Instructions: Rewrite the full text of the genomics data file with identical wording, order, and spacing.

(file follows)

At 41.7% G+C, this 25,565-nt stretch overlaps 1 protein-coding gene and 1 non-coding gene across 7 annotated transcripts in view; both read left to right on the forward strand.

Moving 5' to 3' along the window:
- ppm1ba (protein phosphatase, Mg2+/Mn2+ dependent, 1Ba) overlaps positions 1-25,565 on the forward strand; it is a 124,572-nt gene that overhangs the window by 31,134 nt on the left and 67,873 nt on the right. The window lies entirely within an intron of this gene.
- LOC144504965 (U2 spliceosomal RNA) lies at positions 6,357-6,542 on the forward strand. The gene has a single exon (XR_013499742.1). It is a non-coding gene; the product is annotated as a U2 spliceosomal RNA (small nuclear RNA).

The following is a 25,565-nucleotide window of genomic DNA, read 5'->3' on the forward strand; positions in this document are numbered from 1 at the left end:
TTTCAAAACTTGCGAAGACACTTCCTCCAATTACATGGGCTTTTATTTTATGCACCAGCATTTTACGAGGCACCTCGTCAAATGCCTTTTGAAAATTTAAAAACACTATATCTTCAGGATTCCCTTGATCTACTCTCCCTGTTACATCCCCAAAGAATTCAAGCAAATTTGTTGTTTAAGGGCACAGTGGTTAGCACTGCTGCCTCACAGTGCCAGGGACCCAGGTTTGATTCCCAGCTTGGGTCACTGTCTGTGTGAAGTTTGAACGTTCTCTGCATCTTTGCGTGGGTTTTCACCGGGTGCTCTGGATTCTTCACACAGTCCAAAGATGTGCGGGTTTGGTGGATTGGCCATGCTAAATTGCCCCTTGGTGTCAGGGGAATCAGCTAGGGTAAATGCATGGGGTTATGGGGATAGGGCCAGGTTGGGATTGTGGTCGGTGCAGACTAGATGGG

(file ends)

At 41.7% G+C, this 25,565-nt stretch overlaps 1 protein-coding gene and 1 non-coding gene across 7 annotated transcripts in view; both read left to right on the forward strand.

Moving 5' to 3' along the window:
- ppm1ba (protein phosphatase, Mg2+/Mn2+ dependent, 1Ba) overlaps positions 1-25,565 on the forward strand; it is a 124,572-nt gene that overhangs the window by 31,134 nt on the left and 67,873 nt on the right. The window lies entirely within an intron of this gene.
- LOC144504965 (U2 spliceosomal RNA) lies at positions 6,357-6,542 on the forward strand. The gene has a single exon (XR_013499742.1). It is a non-coding gene; the product is annotated as a U2 spliceosomal RNA (small nuclear RNA).

The following is a 25,565-nucleotide window of genomic DNA, read 5'->3' on the forward strand; positions in this document are numbered from 1 at the left end:
TTTCAAAACTTGCGAAGACACTTCCTCCAATTACATGGGCTTTTATTTTATGCACCAGCATTTTACGAGGCACCTCGTCAAATGCCTTTTGAAAATTTAAAAACACTATATCTTCAGGATTCCCTTGATCTACTCTCCCTGTTACATCCCCAAAGAATTCAAGCAAATTTGTTGTTTAAGGGCACAGTGGTTAGCACTGCTGCCTCACAGTGCCAGGGACCCAGGTTTGATTCCCAGCTTGGGTCACTGTCTGTGTGAAGTTTGAACGTTCTCTGCATCTTTGCGTGGGTTTTCACCGGGTGCTCTGGATTCTTCACACAGTCCAAAGATGTGCGGGTTTGGTGGATTGGCCATGCTAAATTGCCCCTTGGTGTCAGGGGAATCAGCTAGGGTAAATGCATGGGGTTATGGGGATAGGGCCAGGTTGGGATTGTGGTCGGTGCAGACTAGATGGG